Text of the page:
Just over two weeks from his 'sack me or back me' ultimatum to the Antrim players and county board, hurling manager Kevin Ryan says the dramatic move was the best course of option.
Ryan oversaw Antrim's relegation to Division 2A when they lost a relegation play-off against Kerry at Parnell Park. After that game, he made an unprecedented move of allowing the county board and players the time and space to decide if they still wanted him in charge.
The following evening, the senior hurling team released a statement backing Ryan, followed by similar sentiments from the county board.
When mentioned to Ryan that it was a brave and slightly unorthodox move, he said: "I am not surprised by the reaction, but there would be a lot of people starting to speculate, so let's get it out in the open, let's not delay the inevitable.
"You either support this or you don't. As I said to the players, if you haven't 80% of the players behind you, you shouldn't be there anyway, regardless of whether what you are doing is right or wrong."
"People can say what they like and we don't have to defend it or answer it, but the players are content and the board are content. I suppose it rubber-stamps what I am doing, keep looking at the younger players, bring a few more of them in and drive it on.
"It might have been brave, but at the same time, if the result went the other way, then so be it, that's the way it should be anyway."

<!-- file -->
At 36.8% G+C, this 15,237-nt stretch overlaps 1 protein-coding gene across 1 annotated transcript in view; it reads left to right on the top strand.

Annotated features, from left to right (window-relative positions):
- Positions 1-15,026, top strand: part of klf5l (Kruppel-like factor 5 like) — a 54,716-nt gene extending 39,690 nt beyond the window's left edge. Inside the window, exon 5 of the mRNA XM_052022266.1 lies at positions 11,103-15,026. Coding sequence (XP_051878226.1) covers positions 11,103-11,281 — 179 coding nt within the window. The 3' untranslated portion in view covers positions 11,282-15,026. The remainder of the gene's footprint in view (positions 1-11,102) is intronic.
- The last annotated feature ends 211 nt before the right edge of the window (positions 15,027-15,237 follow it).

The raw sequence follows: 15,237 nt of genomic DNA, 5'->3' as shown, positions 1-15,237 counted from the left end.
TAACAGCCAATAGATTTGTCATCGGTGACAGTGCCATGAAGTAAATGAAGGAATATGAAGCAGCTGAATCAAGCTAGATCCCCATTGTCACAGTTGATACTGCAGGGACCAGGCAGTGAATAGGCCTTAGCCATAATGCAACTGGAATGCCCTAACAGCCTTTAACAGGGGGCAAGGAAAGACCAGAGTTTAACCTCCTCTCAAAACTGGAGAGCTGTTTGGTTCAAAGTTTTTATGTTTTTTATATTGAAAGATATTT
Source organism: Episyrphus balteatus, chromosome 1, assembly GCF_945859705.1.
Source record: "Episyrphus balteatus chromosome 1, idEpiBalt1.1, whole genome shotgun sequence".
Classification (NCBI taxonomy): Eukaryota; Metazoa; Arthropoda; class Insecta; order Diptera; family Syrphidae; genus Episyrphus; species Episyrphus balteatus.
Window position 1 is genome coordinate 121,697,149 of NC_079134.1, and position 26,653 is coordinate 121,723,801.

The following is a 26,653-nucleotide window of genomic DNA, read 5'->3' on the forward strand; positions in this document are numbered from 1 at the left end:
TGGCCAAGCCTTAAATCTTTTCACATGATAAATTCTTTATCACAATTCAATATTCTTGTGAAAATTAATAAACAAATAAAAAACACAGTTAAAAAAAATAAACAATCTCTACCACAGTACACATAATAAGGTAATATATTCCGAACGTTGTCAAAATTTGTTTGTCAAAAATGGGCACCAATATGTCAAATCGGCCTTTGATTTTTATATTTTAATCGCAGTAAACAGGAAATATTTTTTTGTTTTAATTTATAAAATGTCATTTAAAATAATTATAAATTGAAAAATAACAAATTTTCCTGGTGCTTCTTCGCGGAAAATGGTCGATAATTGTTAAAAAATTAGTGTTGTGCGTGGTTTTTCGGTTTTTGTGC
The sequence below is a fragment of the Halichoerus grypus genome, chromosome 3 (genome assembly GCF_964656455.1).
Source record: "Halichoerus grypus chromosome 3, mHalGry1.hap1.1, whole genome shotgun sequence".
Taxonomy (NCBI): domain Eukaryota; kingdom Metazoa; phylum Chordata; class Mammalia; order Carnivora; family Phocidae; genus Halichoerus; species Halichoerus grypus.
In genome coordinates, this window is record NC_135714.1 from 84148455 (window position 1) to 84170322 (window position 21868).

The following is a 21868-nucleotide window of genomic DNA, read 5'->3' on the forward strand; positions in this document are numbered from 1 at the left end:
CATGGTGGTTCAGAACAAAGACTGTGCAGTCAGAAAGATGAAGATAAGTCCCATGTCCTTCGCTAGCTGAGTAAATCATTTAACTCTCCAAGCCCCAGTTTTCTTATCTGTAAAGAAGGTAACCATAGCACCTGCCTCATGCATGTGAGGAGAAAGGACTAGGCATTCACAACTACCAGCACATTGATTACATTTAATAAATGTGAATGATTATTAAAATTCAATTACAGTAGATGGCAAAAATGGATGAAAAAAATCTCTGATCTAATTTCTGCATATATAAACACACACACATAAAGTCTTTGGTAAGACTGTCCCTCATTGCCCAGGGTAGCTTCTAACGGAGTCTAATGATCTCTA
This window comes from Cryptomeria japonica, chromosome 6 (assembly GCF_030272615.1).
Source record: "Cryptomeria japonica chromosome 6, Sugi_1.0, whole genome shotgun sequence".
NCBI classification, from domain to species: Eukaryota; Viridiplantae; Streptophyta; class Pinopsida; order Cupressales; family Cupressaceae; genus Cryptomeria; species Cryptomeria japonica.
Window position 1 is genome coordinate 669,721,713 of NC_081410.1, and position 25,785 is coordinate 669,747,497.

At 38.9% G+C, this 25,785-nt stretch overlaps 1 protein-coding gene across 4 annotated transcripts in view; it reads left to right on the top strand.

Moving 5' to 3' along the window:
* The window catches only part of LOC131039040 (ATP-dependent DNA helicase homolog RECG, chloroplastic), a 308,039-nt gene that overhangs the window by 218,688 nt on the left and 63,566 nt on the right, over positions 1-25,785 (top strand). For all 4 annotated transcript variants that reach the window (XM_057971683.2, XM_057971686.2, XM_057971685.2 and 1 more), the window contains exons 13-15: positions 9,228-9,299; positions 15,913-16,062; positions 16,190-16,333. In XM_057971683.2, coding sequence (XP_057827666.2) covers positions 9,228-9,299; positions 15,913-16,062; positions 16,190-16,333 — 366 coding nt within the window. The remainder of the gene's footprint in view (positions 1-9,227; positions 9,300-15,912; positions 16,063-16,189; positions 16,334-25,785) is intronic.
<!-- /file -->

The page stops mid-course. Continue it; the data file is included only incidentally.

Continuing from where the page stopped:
Antrim are preparing for the Leinster Championship opener against Laois on Sunday in Ballycastle, but Ryan also questions the worth of the current round-robin series, stating "Nobody is going to learn much" with the competition's present structure.
Westmeath and Carlow also meet on Sunday, the four teams playing out a round-robin with the goal of reaching the Leinster Championship proper.
"I just think it's all so wrong. The league finishes and the top teams have two months to go away and work on what they want, change their whole strategy and adapt to the firmer ground," said the ex-Carlow boss.
"We are playing within two or three weeks and it is just not right. We are at a huge disadvantage."
The Waterford man, in his third season at the helm, would be in favour of a return to a more traditional Championship structure.
"Straight knock-out and then qualifiers. Absolutely. I don't see why it should be any other way," he emphasised.
"I think there should be no-one precluded from it either. If Westmeath or Carlow or Laois or Antrim want to enter the Liam MacCarthy proper, they should be let enter it, not just having to qualify through a back door or whatever.
"The thing for me is the higher authorities, and listening to some pundits, when you see a bad result in the round robin and when someone gets a hammering they say it's no good to anybody.
"But it absolutely is and it's where those teams want to be. You would suffer one or two bad results for the chance of getting six or seven of those types of game over the year.
"I don't think the round robin gives any team that kind of atmosphere. Nobody is going to learn much over these three games other than trying to qualify for the Leinster Championship proper."
The senior squad have been robbed of a few players such as Conor McCann and Ciaran Johnston through injury, while PJ O'Connell has left the panel citing work commitments.
Nonetheless, Ryan is optimistic that things can be turned around after relegation.
"Our focus turned to Championship straight away, that's all you can do. Of course, we were so disappointed in the league but we can't win in the Championship looking over our shoulder," he said.
"The way our overall mood is, we just want to play hurling and get on with it. The mood is quite good. We more or less don't care who we are playing, we just want to get back playing. We have worked hard in the last few weeks."